The Museum of Innocence, Çukurcuma, Istanbul

Some of our group in the museum, listening intently to the narrative

The Museum of Innocence in the Çukurcuma district of Istanbul, is the result of an extraordinary concept by the writer Orhan Pamuk. The museum contains items from upper-class Istanbul life from the 1970s to the early 2000s, which Pamuk began collecting, before he wrote his novel, "The Museum of Innocence", around them.

The story is about Kemal Basmaci, and his 40-year obsession with his distant cousin, Fusun, beginning in 1975, even though he was already engaged to Sybel. The museum is fascinating, whether one has read the novel or not. Although, when visiting, it is wise to hire the audio, to give more meaning to the exhibits.

The numbers on the cases, indicate the chapter number in the book that mentions the objects inside.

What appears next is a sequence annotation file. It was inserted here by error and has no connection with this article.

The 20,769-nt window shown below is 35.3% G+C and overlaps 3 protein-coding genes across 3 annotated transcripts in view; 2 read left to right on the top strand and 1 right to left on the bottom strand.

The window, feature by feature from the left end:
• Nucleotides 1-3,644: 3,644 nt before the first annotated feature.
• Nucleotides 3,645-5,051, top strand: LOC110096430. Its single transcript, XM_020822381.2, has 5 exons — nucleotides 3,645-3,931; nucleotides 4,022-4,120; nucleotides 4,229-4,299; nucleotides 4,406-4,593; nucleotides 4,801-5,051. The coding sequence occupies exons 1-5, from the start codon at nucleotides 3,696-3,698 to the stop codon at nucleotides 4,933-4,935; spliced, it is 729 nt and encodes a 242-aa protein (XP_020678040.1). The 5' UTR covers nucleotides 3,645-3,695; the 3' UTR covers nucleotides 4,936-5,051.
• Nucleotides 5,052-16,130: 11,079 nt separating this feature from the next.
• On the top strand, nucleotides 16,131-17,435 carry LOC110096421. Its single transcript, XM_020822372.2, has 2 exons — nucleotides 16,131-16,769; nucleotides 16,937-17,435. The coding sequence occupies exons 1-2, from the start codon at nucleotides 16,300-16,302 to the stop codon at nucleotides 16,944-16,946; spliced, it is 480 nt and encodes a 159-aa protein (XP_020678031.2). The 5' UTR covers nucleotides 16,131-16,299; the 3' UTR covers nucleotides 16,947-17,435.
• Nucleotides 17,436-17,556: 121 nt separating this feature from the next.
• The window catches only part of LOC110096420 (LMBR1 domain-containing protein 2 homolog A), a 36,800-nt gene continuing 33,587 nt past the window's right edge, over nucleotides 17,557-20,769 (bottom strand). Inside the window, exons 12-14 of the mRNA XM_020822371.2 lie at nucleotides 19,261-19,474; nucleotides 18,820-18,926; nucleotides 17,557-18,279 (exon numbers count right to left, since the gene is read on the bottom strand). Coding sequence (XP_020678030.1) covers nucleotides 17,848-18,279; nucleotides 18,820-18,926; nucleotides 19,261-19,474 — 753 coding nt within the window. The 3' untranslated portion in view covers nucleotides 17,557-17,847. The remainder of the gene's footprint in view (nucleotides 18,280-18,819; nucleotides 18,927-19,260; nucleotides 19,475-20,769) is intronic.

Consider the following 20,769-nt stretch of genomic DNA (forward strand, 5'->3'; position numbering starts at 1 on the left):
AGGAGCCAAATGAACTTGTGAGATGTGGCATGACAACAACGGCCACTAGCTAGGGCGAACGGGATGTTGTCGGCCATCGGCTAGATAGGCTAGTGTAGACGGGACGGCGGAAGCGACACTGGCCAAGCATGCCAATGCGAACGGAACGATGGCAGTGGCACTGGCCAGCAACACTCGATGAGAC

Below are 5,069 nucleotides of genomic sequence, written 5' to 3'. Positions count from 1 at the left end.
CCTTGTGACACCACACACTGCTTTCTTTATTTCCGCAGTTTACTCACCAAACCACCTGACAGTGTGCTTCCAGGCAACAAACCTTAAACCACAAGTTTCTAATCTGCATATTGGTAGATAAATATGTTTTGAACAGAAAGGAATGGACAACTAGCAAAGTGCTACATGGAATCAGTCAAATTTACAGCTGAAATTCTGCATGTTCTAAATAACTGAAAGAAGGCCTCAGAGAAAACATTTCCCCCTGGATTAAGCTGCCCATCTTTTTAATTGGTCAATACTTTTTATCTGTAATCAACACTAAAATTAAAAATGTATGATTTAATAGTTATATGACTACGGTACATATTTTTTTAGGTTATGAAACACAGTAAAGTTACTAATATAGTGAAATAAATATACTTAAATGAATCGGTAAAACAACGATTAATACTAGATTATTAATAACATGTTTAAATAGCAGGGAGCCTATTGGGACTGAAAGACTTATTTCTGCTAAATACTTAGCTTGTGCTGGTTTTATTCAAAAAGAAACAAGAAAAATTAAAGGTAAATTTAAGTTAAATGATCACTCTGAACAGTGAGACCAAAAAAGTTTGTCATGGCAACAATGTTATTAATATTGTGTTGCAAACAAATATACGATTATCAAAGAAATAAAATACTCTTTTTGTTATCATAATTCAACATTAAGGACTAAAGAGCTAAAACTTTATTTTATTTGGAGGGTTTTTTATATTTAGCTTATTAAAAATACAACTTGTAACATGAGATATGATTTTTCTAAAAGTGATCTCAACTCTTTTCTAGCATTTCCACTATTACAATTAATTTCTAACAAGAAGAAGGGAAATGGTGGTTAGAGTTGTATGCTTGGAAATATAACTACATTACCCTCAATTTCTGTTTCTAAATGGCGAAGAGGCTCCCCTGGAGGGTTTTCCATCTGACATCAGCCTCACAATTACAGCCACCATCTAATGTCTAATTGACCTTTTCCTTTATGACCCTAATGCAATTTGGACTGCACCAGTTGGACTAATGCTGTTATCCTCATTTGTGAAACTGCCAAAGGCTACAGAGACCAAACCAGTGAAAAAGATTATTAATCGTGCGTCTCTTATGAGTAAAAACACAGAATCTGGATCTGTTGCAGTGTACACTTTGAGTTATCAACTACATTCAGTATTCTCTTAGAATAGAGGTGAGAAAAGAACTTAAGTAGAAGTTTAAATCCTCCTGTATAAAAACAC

This is a picture of the old Istanbul streets, that Kemal wandered, tormented by his love of Fusun. 
And the room key, and reception bell from the hotel he stayed in, when running away from Sybel. (Chapter 44)

Here is a tin spoon that Fusun had toyed with in her mouth... Fusun's half eaten cone, that Kemal pocketed when she dropped it on the ground... one of his dear departed father's shoes... a stuffed mussle, like the ones they ate together, next to some cinnamon that the chef told them was an essential ingredient... a salt shaker Fusun had picked up... and an invitation to a party
(Chapter 51)

Chapter 73, Fusun's Driving Licence
Here Kemal remembers teaching Fusun to drive, and everything about her from that time
 ...what she wore ...what she touched ...how she looked.

Kemal's bedroom, where he supposedly ended his days, narrating his story to Orhan Pamuk

Is this all pure fiction, or is there some semblance of truth? Who knows, except Pamuk himself? But there is one enigmatic notice on the bedroom wall.

Although you need to visit Istanbul to see the Museum of Innocence, you can, at least, read the story of this obsessive, compulsive relationship, as conceived by Orhan Pamuk.

by Elizabeth Coughlan

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